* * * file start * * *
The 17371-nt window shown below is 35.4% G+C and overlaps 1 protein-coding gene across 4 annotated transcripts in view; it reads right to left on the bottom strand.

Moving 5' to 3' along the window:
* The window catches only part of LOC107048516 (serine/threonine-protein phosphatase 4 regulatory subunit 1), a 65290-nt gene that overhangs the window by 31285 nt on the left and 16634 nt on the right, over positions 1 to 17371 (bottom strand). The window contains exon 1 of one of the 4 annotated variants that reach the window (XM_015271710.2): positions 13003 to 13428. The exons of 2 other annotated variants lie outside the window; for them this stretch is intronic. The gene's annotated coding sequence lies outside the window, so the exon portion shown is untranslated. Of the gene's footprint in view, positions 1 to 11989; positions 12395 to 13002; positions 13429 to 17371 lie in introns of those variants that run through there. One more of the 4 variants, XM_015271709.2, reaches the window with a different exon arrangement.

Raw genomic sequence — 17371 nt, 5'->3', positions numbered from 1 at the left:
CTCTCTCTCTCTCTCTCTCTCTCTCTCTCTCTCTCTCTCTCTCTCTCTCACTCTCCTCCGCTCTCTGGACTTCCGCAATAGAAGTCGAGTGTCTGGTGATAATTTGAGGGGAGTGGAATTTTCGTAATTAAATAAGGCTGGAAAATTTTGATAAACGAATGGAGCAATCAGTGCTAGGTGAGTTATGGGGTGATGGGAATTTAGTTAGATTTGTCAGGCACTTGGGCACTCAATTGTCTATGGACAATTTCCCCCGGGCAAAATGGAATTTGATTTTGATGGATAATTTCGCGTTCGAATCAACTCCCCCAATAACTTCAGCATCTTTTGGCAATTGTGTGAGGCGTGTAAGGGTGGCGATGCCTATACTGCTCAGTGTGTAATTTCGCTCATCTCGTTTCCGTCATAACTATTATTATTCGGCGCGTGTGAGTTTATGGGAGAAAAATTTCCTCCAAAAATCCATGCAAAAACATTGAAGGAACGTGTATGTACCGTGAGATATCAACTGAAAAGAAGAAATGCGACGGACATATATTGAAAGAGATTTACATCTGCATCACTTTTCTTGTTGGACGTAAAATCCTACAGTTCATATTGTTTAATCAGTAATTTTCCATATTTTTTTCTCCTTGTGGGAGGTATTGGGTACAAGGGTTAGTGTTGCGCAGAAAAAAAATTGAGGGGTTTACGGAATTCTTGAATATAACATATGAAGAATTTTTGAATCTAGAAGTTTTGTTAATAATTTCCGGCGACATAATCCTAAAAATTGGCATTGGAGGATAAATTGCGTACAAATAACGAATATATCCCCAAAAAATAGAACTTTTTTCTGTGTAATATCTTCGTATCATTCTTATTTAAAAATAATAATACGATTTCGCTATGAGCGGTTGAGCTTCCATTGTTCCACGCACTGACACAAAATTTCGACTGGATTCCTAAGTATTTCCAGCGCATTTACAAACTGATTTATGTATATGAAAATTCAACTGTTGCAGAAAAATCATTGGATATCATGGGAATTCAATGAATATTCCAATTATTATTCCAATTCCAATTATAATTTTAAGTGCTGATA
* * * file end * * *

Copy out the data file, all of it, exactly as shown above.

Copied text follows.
The 17371-nt window shown below is 35.4% G+C and overlaps 1 protein-coding gene across 4 annotated transcripts in view; it reads right to left on the bottom strand.

Moving 5' to 3' along the window:
* The window catches only part of LOC107048516 (serine/threonine-protein phosphatase 4 regulatory subunit 1), a 65290-nt gene that overhangs the window by 31285 nt on the left and 16634 nt on the right, over positions 1 to 17371 (bottom strand). The window contains exon 1 of one of the 4 annotated variants that reach the window (XM_015271710.2): positions 13003 to 13428. The exons of 2 other annotated variants lie outside the window; for them this stretch is intronic. The gene's annotated coding sequence lies outside the window, so the exon portion shown is untranslated. Of the gene's footprint in view, positions 1 to 11989; positions 12395 to 13002; positions 13429 to 17371 lie in introns of those variants that run through there. One more of the 4 variants, XM_015271709.2, reaches the window with a different exon arrangement.

Raw genomic sequence — 17371 nt, 5'->3', positions numbered from 1 at the left:
CTCTCTCTCTCTCTCTCTCTCTCTCTCTCTCTCTCTCTCTCTCTCTCTCACTCTCCTCCGCTCTCTGGACTTCCGCAATAGAAGTCGAGTGTCTGGTGATAATTTGAGGGGAGTGGAATTTTCGTAATTAAATAAGGCTGGAAAATTTTGATAAACGAATGGAGCAATCAGTGCTAGGTGAGTTATGGGGTGATGGGAATTTAGTTAGATTTGTCAGGCACTTGGGCACTCAATTGTCTATGGACAATTTCCCCCGGGCAAAATGGAATTTGATTTTGATGGATAATTTCGCGTTCGAATCAACTCCCCCAATAACTTCAGCATCTTTTGGCAATTGTGTGAGGCGTGTAAGGGTGGCGATGCCTATACTGCTCAGTGTGTAATTTCGCTCATCTCGTTTCCGTCATAACTATTATTATTCGGCGCGTGTGAGTTTATGGGAGAAAAATTTCCTCCAAAAATCCATGCAAAAACATTGAAGGAACGTGTATGTACCGTGAGATATCAACTGAAAAGAAGAAATGCGACGGACATATATTGAAAGAGATTTACATCTGCATCACTTTTCTTGTTGGACGTAAAATCCTACAGTTCATATTGTTTAATCAGTAATTTTCCATATTTTTTTCTCCTTGTGGGAGGTATTGGGTACAAGGGTTAGTGTTGCGCAGAAAAAAAATTGAGGGGTTTACGGAATTCTTGAATATAACATATGAAGAATTTTTGAATCTAGAAGTTTTGTTAATAATTTCCGGCGACATAATCCTAAAAATTGGCATTGGAGGATAAATTGCGTACAAATAACGAATATATCCCCAAAAAATAGAACTTTTTTCTGTGTAATATCTTCGTATCATTCTTATTTAAAAATAATAATACGATTTCGCTATGAGCGGTTGAGCTTCCATTGTTCCACGCACTGACACAAAATTTCGACTGGATTCCTAAGTATTTCCAGCGCATTTACAAACTGATTTATGTATATGAAAATTCAACTGTTGCAGAAAAATCATTGGATATCATGGGAATTCAATGAATATTCCAATTATTATTCCAATTCCAATTATAATTTTAAGTGCTGATA